I could go on.

     While I'm at it, I'm interested how people are managing to blame Barney Frank and the Democrats for the banking crisis.  The legislation in question was during 2002, if I remember correctly or 2003, when the Republican had and used a large majority in both the senate and House.  Nothing passed without Republican sanction, and the notion that the democrats could have gotten through a bill without the support of the Republican majority is hysterically funny.  The Democrats couldn't even get measures scheduled without getting them past the Republican speaker of the house.

     After the bill in question was passed, as I recall, the president in his weekly radio address took credit for extending home ownership to the needy.  Perhaps some of my Republican friends would help me by checking out the appropriate transcripts.

Sincerely, Bob Kaven
threadbear
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41 posted 10-27-2008 03:32 PM       View Profile for threadbear   Email threadbear   Edit/Delete Message      Find Poems  View IP for threadbear

Bob,

not entirely correct.  Barney Frank was chairman of the finance Committee, and the proposal was tabled in his committee, never came up for a vote because he convinced his Dem compatriots to just 'let it die' because "Freddie and Fannie Mae aren't in any trouble at all."

At that time, Dem's had veto power in several committees and the best way to kill a Republican proposal was to never let it come up for a vote.  The proposal never got thru the committee for a vote.
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42 posted 10-27-2008 07:54 PM       View Profile for Bob K   Email Bob K   Edit/Delete Message      Find Poems  View IP for Bob K



Dear Threadbear,

           And since then?  And the President's Weekly Radio address?  Are you saying that with the Republican majority, the issue never came up again?  Given the number of times Republicans  (or Democrats too, for that matter; in this I believe they are alike)bring up issues that they believe are vital politically, such as tax cuts  or measures attacking Roe V. Wade there should be a broad trail of loud and frequent discussions about this through both houses of the congress, even though money matters must come from the House.  

     I suspect that the Republicans wanted to register some disapproval, and then be able to say via President Bush, that they were against the Practice of Redlining, which created large dead zones in the middle of cities, amongst other problems.  Sub-prime loans were not the right way out.  I think both major parties did nasty things to the pooch on this one, frankly.  

     I think we need some new economic thinking in general.  I tend toward Keynesian economics myself, but I'd like to see some well thought out economic theory that would both describe the events on record without any funny fixes or distortions, and which might provide a good future model.  The Republican model currently in use is more a political than an economic model if I understand correctly, and that's pretty dangerous.

     I thought the references to conservative economists' critiques of current Republican economic theory that I provided yesterday was interesting, though not, of course decisive.  It was certainly worth a lot of thinking, though, more than a fast response.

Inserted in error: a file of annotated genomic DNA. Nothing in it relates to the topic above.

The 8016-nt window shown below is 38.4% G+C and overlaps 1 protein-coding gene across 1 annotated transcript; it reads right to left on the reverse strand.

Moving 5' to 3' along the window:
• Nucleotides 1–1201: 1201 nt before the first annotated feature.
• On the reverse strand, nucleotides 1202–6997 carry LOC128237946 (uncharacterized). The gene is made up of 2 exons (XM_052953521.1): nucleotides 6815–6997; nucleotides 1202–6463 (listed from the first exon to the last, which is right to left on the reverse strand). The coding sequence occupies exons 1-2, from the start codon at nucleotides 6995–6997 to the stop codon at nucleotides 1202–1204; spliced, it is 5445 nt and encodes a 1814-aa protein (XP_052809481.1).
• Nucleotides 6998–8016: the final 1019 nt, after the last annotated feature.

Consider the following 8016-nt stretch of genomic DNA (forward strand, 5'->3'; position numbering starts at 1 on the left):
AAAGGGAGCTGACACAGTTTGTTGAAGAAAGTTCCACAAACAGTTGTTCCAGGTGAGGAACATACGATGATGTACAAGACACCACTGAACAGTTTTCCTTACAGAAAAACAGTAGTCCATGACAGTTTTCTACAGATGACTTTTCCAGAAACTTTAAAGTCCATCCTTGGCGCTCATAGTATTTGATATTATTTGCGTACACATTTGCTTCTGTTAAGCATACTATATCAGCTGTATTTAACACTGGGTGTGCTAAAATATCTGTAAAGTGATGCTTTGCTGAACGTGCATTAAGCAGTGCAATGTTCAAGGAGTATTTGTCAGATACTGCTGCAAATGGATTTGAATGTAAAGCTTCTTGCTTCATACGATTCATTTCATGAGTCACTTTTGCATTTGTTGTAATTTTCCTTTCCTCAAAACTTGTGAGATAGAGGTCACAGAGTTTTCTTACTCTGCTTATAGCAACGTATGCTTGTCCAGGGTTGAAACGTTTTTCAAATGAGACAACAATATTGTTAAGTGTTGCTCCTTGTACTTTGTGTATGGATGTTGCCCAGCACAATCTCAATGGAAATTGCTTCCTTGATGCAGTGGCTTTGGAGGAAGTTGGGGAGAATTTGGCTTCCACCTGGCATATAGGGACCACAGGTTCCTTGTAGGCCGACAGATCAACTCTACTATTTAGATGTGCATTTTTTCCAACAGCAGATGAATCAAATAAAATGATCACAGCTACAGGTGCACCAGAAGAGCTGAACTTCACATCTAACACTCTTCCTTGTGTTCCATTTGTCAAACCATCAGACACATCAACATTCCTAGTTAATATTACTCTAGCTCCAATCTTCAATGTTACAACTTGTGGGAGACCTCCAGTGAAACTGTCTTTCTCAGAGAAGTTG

Thank you as well for your courteous response to my confusion about the details of House Finance committee actions, by the way.  It's nice to get well thought out responses from which I can learn.  Not that I don't at other times. but this feels more of a collaborative effort at coming to some sort of understanding of the truth rather than a debate.

All my best, Bob Kaven

[This message has been edited by Bob K (10-27-2008 08:25 PM).]

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43 posted 10-27-2008 08:20 PM       View Profile for Balladeer   Email Balladeer   Edit/Delete Message      Find Poems   Click to visit Balladeer's Home Page   View IP for Balladeer

actually, Bob, that's not correct. Hillary had no solution. She never made a serious peoposal at all. It's easy to blame the evil Republicans in congress for her inabilities but that dog doesn't hunt. It's no crime to say she blew it but apparently it's too hard for those words to come out of democratic lips.

Additionally, if you check, I think you will find that Bill Clinton, in both campaigns, used health care as a major issue that was in trouble and needed to be resolved. That did not occur during the past eight years, either.
threadbear
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44 posted 10-28-2008 01:04 AM       View Profile for threadbear   Email threadbear   Edit/Delete Message      Find Poems  View IP for threadbear

Bob, you are a scholar and a gentleman.  Good on yer, mate!

Nothing would be more boring than an economic strategy discussion, either here or in the campaign!  Bob the problem has to be that all models for economic growth are smashed.  Globalization has vastly complicated things thru reinvestment, loss thru exchange rates, bad loans, risky speculation.   The old econ models were more 'demand or supply' sided: tangibles were considered to drive the market more than the transaction itself.  Boy, that's such a subtle difference, but it's a killer one.    Transactions and profits from trading loan and equity futures has replaced commodity selling as the fastest way to make profits.  It was indeed a bubble that was just waiting to be popped, both Internationally and here in the States.  It's just begun, however.  Housing demand will drop, housing prices will drop; retail sales will be the lowest in years for Christmas, gas prices will tumble (because people can't afford hi-gas); demand for products will wane- people will be laid off, pensions will default and health benefits will be cut by employers.   When those begin to happen, you will know whether just a couple of toes are in Recession, or the whole leg.